Capital Commentary is the weekly current-affairs publication of CPJ, written to encourage the pursuit of public justice.
Prudence on National Missile Defense
In the aftermath of September 11, national missile defense (NMD) has been taken off the table by almost everyone except President Bush, and the President is still talking about it with Russia's President Vladimir Putin. For some, who want to demote NMD, the reason is the immediate need for greater counter-terrorism efforts. For others, NMD has been and remains a dangerous and costly boondoggle.
I want to argue that NMD is certainly not a panacea, but prudently pursued it can be a valuable national security tool.
The opponents of NMD raise three fears: a treaty violation, a potential arms race, and a possible technological failure. The greatest barrier to NMD is the Anti-Ballistic Missile (ABM) Treaty. During the first Bush administration the United States came very close to renegotiating the ABM treaty with Russia to permit a type of NMD called the Global Protection Against Limited Strikes (GPALS) system. The GPALS sys-tem was more ambitious in scope than the limited land-based NMD proposal made by the later Clinton ad-ministration, a program thought to be compliant with the ABM Treaty. Today, the current Bush administration must reassure Russia that its NMD plans will not undermine Russia's nuclear deterrent, a fear that could trigger an arms race. A limited system, say U.S. negotiators, which defends against the threat of a few missiles from a rogue state or non-state actor is not a shield against a full-scale nuclear assault by Russia or China. President Putin now appears to agree. China also must be given assurances and convinced of our motives. Yet whatever Russia and China say, the ABM treaty does not have a constitutional status. If the treaty no longer provides adequate security for the United States, then a different treaty must be negotiated.
A third fear concerns the NMD technology. Opponents of missile defense taunt advocates for at-tempting to build a new Maginot Line, a costly and easily overwhelmed defense. Of course, NMD cannot defend against short-range missiles or terrorist attacks, so other elements of national security must be in place. But if NMD can limit the possibility of a rogue state or non-state actor decimating an American city with a missile, then it is worth pursuing. However, the current limitations of the ABM treaty prevent the U.S. from fully testing NMD technology, which brings us back to the legal barrier of the treaty that impedes the development necessary for deployment.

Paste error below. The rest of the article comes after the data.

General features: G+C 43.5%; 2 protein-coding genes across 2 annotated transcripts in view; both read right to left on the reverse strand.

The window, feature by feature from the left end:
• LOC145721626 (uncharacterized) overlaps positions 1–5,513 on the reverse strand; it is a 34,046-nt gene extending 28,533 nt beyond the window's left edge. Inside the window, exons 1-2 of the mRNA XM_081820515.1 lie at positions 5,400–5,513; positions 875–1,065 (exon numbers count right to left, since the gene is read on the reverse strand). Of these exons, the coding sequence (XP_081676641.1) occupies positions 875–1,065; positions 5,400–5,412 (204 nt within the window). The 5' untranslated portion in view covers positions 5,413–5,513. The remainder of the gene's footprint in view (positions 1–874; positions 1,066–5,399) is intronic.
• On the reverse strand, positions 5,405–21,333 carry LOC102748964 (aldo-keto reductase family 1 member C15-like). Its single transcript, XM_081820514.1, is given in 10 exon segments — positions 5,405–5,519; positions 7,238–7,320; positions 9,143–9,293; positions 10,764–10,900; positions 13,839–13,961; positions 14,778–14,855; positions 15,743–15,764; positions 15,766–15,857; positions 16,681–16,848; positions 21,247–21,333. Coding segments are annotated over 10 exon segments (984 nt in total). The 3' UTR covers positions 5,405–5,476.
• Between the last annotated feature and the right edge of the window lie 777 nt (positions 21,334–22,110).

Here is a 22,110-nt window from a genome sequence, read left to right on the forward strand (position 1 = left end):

NMD opponents bludgeon proponents with the sanctity of the ABM Treaty, possible arms races, and technological limitations. However, these fears should not end the debate. A new treaty can allow a variety of NMD systems to be properly tested and give time to allay the fears of those who might otherwise feel the need to rush to an arms race.
The greatest challenge facing the current Bush administration is how to make the case for NMD among other military funding priorities. A range of NMD options is available for consideration. A land and space-based capability was proposed by the previous Bush administration. A different land-based sys-tem was proposed by the Clinton administration. It is time to discuss all NMD possibilities, both old and new, and how they fit with new security priorities.
A limited NMD capability supporting other defensive options is neither idolatrous nor stupid. The time has come to rethink America's national security options, renegotiate outdated treaties, and develop better technologies. The question is not whether we should develop and deploy NMD, but what kind of NMD and what kind of security arrangements the United States should have. Let's get on with it.
—Lynn D. Robinson, Director of Education
Intercollegiate Studies Institute
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Capital Commentary is a weekly current-affairs publication of the Center for Public Justice. Published since 1996, it is written to encourage the pursuit of justice. Commentaries do not necessarily represent an official position of the Center for Public Justice but are intended to help advance discussion. Articles, with attribution, may be republished according to our publishing guidelines.”